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Department of
Biological Chemistry
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​The Johns Hopkins University Department of Biological Chemistry has over 100 years of distinguished history, outstanding research by remarkable faculty, and eminent graduates.​​​​

Department History

​The Department of Biological Chemistry was established in 1908 to foster both basic research and teaching at the Johns Hopkins University Medical School. The driving force for forming such a department was John Jacob Abel, an early Professor at the Johns Hopkins University who had strong roots in chemistry and medicine. Attesting to his strong interest in "biological chemistry" Abel was the founding editor of the Journal of Biological Chemistry and was instrumental in founding the American Society of Biological Chemistry (now the American Society of Biochemistry and Molecular Biology.) This early start led to a long tradition of excellence in basic science at the Johns Hopkins Medical School.

From its inception the department has been at the forefront of research and pre- and post-doctoral training. The present graduate program in Biochemistry, Cellular and Molecular Biology (BCMB) in the Medical School grew out of one of the first graduate Biochemistry training grants awarded to the department by the National Institutes of Health in the 1950's. The current graduate program in Biological Chemistry includes approximately 30 students. Numerous eminent researchers have received their training in our graduate programs.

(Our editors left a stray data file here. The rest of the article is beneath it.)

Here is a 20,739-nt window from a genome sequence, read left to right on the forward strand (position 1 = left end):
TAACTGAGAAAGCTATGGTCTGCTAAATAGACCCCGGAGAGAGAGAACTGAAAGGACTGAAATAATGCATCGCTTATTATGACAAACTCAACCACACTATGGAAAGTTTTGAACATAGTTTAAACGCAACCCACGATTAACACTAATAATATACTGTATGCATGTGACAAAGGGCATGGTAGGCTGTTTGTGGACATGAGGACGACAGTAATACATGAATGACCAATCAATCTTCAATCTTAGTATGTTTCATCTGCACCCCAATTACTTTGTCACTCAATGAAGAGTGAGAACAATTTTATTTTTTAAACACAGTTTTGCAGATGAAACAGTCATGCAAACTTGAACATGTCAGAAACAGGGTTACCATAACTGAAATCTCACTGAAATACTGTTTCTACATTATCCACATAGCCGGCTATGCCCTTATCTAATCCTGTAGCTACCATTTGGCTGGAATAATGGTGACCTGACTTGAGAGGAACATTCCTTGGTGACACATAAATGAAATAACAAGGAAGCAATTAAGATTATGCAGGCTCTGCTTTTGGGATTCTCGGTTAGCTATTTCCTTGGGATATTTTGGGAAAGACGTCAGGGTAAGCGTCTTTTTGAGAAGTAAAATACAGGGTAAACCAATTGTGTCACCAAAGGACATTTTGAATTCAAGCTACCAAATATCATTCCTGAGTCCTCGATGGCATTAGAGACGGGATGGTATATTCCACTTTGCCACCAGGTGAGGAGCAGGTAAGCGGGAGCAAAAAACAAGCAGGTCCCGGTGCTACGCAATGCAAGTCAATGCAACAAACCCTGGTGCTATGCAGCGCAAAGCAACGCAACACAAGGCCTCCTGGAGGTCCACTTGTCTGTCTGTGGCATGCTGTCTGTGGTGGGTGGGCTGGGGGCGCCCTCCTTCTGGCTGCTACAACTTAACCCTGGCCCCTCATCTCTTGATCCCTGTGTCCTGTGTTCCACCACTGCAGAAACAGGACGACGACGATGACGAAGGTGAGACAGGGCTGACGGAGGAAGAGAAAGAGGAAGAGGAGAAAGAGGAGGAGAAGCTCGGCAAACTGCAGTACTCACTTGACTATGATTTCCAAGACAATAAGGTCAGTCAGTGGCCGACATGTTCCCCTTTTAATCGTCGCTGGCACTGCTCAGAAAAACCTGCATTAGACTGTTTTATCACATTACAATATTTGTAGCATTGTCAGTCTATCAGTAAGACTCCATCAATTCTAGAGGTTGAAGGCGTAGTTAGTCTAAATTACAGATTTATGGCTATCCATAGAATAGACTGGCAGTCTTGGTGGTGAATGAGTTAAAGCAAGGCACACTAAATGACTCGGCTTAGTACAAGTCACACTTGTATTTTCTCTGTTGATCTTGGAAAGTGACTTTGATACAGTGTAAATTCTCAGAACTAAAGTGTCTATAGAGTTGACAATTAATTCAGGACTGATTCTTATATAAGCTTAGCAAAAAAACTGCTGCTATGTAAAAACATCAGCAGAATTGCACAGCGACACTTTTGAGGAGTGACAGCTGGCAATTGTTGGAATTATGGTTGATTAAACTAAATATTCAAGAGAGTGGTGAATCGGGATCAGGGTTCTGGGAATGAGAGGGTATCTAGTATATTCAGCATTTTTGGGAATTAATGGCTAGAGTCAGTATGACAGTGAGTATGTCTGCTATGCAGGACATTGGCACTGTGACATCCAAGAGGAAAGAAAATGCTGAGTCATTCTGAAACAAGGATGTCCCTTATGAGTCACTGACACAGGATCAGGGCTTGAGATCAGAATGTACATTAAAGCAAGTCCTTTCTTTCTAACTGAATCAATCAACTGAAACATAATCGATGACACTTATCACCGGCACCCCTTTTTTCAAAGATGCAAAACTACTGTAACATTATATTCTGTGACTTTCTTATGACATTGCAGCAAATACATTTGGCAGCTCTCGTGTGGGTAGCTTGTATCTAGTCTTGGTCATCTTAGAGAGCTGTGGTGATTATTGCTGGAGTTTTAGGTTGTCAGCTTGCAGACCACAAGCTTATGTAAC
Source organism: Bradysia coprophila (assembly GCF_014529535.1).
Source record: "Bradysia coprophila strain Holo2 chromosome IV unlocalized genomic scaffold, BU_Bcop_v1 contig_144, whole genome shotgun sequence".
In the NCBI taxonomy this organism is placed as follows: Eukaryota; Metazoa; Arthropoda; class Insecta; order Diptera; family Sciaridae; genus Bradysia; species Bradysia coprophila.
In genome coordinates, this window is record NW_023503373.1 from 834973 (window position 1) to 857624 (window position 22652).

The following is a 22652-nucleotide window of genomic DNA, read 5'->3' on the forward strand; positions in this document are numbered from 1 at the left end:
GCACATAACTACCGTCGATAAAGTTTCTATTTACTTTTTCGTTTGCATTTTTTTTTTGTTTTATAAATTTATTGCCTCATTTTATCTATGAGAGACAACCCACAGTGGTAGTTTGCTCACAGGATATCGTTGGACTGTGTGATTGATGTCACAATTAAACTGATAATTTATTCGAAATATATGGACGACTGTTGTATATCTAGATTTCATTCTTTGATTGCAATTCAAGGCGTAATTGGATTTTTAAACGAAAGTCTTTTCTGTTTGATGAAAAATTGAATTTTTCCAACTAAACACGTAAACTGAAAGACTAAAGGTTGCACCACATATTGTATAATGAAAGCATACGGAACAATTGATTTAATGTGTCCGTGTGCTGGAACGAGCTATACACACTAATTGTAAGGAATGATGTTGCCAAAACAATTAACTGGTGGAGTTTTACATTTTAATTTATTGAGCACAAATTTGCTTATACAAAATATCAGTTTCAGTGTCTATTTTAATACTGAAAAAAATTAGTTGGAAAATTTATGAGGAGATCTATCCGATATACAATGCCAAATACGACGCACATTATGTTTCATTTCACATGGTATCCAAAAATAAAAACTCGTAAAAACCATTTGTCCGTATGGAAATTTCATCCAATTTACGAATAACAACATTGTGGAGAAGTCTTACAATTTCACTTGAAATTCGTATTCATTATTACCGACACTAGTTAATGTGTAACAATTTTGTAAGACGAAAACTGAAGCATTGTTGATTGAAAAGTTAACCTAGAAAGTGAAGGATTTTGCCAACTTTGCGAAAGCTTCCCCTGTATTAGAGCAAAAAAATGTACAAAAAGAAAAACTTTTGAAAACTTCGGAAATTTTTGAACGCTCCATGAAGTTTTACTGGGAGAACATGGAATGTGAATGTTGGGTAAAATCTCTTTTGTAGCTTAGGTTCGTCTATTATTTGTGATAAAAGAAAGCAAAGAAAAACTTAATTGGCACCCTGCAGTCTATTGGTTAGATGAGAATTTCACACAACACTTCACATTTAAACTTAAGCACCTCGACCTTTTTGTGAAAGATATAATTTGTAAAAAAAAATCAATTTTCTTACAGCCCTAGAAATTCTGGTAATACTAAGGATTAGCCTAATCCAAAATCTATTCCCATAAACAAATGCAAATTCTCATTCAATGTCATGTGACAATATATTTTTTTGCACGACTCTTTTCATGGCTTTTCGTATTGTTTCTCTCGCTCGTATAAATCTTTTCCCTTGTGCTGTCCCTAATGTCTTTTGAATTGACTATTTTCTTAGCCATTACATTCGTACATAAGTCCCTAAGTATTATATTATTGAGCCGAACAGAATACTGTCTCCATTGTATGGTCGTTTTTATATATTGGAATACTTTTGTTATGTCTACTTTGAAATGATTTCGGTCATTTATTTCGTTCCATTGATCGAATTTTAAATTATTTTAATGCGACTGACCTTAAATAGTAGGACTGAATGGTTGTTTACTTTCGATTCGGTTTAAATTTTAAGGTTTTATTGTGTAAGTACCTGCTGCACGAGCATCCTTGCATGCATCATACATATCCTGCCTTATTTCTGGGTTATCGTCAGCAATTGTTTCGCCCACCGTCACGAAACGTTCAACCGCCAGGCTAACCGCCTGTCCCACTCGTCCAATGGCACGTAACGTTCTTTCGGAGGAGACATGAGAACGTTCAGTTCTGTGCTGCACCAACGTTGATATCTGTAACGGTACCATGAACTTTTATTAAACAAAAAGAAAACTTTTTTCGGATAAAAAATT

The Department of Biological C​hemistry continues to be in the forefront of cutting-edge research. Our seventeen primary faculty members and colleagues are making great strides to generate and disseminate new knowledge and original concepts in biochemistry and molecular biology through creative research and scholarship.

Our department is committed to teaching medical, graduate and post-doctoral students to be life-long independent learners and thinkers and to instill in them the enthusiastic drive to achieve any goal their imagination can conceive.

The department is forever finding new and better ways to teach and promote interaction while maintaining its long tradition of integrity and excellence among the future leaders in medical practice, academic medicine, and biomedical research in our department.​​

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Walter Jennings Jones<br>1908–1927 William Mansfield Clark<br>1927–1952 Albert Lester Lehninger<br>1952–1978 M. Daniel Lane<br>1978–1997 Gerald W. Hart<br>1997–present
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